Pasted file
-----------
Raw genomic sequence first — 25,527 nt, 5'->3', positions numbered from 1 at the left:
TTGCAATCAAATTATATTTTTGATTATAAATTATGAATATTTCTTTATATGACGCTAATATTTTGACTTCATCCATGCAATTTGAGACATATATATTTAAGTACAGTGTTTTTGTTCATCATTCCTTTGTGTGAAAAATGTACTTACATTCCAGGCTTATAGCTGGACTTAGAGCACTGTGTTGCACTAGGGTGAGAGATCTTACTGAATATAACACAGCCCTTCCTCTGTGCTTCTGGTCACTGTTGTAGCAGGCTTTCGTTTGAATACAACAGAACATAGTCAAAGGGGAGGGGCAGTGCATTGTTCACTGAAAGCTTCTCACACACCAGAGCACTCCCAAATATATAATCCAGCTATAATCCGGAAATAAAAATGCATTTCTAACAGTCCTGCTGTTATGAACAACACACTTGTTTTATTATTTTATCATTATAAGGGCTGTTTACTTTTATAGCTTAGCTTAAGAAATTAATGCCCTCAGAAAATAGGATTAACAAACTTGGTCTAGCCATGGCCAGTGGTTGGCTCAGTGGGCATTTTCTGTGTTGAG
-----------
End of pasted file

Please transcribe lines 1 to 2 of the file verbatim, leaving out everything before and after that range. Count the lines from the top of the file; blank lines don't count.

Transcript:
Raw genomic sequence first — 25,527 nt, 5'->3', positions numbered from 1 at the left:
TTGCAATCAAATTATATTTTTGATTATAAATTATGAATATTTCTTTATATGACGCTAATATTTTGACTTCATCCATGCAATTTGAGACATATATATTTAAGTACAGTGTTTTTGTTCATCATTCCTTTGTGTGAAAAATGTACTTACATTCCAGGCTTATAGCTGGACTTAGAGCACTGTGTTGCACTAGGGTGAGAGATCTTACTGAATATAACACAGCCCTTCCTCTGTGCTTCTGGTCACTGTTGTAGCAGGCTTTCGTTTGAATACAACAGAACATAGTCAAAGGGGAGGGGCAGTGCATTGTTCACTGAAAGCTTCTCACACACCAGAGCACTCCCAAATATATAATCCAGCTATAATCCGGAAATAAAAATGCATTTCTAACAGTCCTGCTGTTATGAACAACACACTTGTTTTATTATTTTATCATTATAAGGGCTGTTTACTTTTATAGCTTAGCTTAAGAAATTAATGCCCTCAGAAAATAGGATTAACAAACTTGGTCTAGCCATGGCCAGTGGTTGGCTCAGTGGGCATTTTCTGTGTTGAG